And Larkin knows what kind of service and salon atmosphere she can get for a higher price.  She used to get her nails done at a beautiful luxury salon in the same area, where she paid $35-$55 (depending on which technician did her nails) for a fill.   The nail workstations are strategically located within the salon to create privacy for clients.  The nail technicians participate in ongoing continuing education with a major product manufacturer, and they use only the highest-quality products for which they pay a premium.  Larkin says the service she got at the luxury salon was top-rate and her nails were beautiful, but she does not put a value on the difference in quality.  “I usually had to have an appointment and the fill took one hour.  At Happy Nails it takes just 45 minutes, which includes 10 minutes for my polish to dry,” she explains.   Larkin says that she intends to stay put at Happy Nails.

Trudy Oliver-Cuohgi, a nail technician at Fingertips, Inc., in Richmond, Va., says she felt the effect of having new Asian-owned salons in her neighborhood.  She decided to ask clients of hers who had patronized Asian salons what attracted them.

“Number one was convenience,” she says, with clients citing mall locations and the fact that the salons were open seven days a week.  “Clients said that their nails seemed to stay on longer without lifting or bending.  And, of course, they like that the services cost less.”

Although many of her clients left her to try discount salons, many returned.  She also asked those why they returned to her.  Oliver-Cuohgi says they disliked the “impersonal treatment resulting from the language barrier, the technician’s lack of concern over broken skin or the pain caused by the drill, assembly-line production, and the fact that so many of the workers wore facial masks.”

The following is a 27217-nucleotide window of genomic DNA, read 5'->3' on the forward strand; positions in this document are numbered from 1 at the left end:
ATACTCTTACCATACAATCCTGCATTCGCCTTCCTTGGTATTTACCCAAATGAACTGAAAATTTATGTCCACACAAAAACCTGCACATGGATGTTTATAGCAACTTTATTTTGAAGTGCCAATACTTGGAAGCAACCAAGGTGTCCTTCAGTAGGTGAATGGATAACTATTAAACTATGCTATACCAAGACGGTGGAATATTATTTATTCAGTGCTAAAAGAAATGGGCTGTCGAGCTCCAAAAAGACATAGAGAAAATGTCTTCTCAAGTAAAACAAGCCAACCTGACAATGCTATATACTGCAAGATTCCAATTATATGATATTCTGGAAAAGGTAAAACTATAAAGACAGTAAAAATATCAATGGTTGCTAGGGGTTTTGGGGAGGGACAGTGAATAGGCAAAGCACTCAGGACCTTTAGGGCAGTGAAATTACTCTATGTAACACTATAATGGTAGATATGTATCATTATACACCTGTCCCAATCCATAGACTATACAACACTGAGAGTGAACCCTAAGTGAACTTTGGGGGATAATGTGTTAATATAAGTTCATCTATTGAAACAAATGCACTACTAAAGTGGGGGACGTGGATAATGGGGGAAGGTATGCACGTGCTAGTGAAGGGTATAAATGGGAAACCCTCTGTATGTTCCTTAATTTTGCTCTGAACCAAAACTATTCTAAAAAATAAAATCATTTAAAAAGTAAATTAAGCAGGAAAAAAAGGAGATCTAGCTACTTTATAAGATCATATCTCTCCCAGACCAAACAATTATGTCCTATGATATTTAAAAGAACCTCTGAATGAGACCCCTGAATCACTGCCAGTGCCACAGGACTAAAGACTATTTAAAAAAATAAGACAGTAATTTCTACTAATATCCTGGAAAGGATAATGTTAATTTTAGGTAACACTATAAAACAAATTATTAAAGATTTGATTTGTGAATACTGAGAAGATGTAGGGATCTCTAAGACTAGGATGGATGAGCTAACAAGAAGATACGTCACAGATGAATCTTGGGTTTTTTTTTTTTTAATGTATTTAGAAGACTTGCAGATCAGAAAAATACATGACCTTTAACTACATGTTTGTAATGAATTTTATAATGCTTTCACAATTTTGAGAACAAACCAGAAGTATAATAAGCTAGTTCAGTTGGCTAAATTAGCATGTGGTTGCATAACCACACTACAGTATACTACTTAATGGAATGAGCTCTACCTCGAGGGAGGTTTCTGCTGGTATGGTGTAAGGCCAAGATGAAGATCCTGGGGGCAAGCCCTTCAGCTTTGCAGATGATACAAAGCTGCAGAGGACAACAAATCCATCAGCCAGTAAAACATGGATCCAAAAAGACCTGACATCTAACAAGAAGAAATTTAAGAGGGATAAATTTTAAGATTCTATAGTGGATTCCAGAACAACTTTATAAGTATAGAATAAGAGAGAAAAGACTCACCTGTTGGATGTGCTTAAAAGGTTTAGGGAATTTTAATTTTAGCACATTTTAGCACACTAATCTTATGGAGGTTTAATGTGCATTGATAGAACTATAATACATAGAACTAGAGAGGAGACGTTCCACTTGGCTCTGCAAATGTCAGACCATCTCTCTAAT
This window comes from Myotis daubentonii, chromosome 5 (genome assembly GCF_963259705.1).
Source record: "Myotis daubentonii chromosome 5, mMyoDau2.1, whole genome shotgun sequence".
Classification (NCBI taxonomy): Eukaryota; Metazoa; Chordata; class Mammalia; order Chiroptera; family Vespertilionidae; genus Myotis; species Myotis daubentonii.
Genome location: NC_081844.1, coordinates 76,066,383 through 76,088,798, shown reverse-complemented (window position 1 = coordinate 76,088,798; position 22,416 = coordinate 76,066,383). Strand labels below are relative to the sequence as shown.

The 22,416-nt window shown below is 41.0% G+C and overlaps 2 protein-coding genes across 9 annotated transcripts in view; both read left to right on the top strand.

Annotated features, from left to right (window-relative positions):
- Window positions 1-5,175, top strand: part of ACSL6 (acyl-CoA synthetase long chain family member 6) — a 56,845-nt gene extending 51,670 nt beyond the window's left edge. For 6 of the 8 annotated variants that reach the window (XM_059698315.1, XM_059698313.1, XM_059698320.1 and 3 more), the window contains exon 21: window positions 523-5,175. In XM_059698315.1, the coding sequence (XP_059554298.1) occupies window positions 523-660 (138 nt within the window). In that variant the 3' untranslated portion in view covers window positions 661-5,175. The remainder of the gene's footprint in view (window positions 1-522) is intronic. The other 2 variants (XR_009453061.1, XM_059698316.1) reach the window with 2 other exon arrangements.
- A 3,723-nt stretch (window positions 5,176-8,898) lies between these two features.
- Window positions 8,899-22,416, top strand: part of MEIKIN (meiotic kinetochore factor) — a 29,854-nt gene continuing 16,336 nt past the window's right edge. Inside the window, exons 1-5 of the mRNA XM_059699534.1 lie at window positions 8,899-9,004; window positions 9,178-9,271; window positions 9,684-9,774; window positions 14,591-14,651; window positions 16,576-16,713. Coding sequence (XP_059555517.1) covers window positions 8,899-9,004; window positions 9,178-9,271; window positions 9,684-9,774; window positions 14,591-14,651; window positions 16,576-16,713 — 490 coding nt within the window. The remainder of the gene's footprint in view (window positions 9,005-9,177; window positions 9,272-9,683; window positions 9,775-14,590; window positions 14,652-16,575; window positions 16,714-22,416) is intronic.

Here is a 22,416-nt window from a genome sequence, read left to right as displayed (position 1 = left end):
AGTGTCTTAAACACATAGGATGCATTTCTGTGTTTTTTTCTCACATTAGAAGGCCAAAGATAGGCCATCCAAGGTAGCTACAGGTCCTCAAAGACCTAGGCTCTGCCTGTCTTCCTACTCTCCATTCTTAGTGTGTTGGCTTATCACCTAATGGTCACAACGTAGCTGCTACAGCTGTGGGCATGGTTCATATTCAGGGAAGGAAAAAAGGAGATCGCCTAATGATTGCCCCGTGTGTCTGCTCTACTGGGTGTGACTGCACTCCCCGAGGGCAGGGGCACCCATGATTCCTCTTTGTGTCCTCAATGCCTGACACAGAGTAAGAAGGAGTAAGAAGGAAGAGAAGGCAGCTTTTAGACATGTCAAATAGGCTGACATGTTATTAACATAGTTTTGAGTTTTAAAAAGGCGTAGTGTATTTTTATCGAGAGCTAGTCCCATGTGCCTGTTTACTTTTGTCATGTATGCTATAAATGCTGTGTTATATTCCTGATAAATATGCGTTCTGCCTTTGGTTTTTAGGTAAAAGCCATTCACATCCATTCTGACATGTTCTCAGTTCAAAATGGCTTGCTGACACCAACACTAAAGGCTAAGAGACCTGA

Ironically, her clients also cited “hidden expenses” as a reason for leaving.  “The low cost for the fill only applies to short, square nails,” she explains.  Oval or square nails of average length cost about the same at Oliver-Cuoghi’s salon as they did at the Asian salon.  “A $10 fill ends up costing more than $10,” explains Trang Nguyen, owner of four Hollywood Nails salons in Longwood, Fla.  Many times the low-cost fill is just a starting point for pricing, and salons will add on charges for shortening nails, polishing, or top coat.

Are the Horror Stories True?

Holly Bonello, a nail technician at Nails in Motion in Falmouth, Va., says of Asian salons: “I know cases of families living in their salons.  Many times they use each other’s licenses.  Their sanitation practices leave much to be desired, using the same drills bits and files without being sanitizing them…I have many clients who come to me to ‘fix’ problems caused by unsafe practices at these shops.  I’ve seen grooves that reach all the way to the nail bed from someone misusing a nail drill.”

Elaine Ho-Wan, a salon consultant who specializes in Vietnamese salons, says that, although rare are unfair stereotypes about Asian salons, many of the “horror stories” are true.